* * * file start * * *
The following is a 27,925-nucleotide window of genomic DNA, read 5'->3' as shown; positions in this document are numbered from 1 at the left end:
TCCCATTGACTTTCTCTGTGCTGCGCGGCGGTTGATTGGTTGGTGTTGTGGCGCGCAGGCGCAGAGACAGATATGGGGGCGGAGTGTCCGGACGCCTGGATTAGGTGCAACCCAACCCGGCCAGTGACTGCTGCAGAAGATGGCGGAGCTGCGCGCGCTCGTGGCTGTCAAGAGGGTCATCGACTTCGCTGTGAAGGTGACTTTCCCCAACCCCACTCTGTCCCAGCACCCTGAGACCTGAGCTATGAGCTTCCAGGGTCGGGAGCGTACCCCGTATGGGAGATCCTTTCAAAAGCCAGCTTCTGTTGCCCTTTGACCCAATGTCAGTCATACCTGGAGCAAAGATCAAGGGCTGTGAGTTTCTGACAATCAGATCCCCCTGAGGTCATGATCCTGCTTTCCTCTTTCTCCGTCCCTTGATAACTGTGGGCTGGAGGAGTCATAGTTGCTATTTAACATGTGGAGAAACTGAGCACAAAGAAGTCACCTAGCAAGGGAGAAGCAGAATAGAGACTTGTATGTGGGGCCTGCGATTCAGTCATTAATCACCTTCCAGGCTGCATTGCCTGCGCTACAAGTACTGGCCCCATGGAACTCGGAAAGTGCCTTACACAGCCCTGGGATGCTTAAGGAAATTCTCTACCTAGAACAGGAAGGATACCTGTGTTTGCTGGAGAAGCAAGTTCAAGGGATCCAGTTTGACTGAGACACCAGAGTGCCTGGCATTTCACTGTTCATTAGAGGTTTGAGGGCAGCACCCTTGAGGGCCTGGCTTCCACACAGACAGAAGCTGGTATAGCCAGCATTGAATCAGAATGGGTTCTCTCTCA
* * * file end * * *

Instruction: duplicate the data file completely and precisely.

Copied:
The following is a 27,925-nucleotide window of genomic DNA, read 5'->3' as shown; positions in this document are numbered from 1 at the left end:
TCCCATTGACTTTCTCTGTGCTGCGCGGCGGTTGATTGGTTGGTGTTGTGGCGCGCAGGCGCAGAGACAGATATGGGGGCGGAGTGTCCGGACGCCTGGATTAGGTGCAACCCAACCCGGCCAGTGACTGCTGCAGAAGATGGCGGAGCTGCGCGCGCTCGTGGCTGTCAAGAGGGTCATCGACTTCGCTGTGAAGGTGACTTTCCCCAACCCCACTCTGTCCCAGCACCCTGAGACCTGAGCTATGAGCTTCCAGGGTCGGGAGCGTACCCCGTATGGGAGATCCTTTCAAAAGCCAGCTTCTGTTGCCCTTTGACCCAATGTCAGTCATACCTGGAGCAAAGATCAAGGGCTGTGAGTTTCTGACAATCAGATCCCCCTGAGGTCATGATCCTGCTTTCCTCTTTCTCCGTCCCTTGATAACTGTGGGCTGGAGGAGTCATAGTTGCTATTTAACATGTGGAGAAACTGAGCACAAAGAAGTCACCTAGCAAGGGAGAAGCAGAATAGAGACTTGTATGTGGGGCCTGCGATTCAGTCATTAATCACCTTCCAGGCTGCATTGCCTGCGCTACAAGTACTGGCCCCATGGAACTCGGAAAGTGCCTTACACAGCCCTGGGATGCTTAAGGAAATTCTCTACCTAGAACAGGAAGGATACCTGTGTTTGCTGGAGAAGCAAGTTCAAGGGATCCAGTTTGACTGAGACACCAGAGTGCCTGGCATTTCACTGTTCATTAGAGGTTTGAGGGCAGCACCCTTGAGGGCCTGGCTTCCACACAGACAGAAGCTGGTATAGCCAGCATTGAATCAGAATGGGTTCTCTCTCA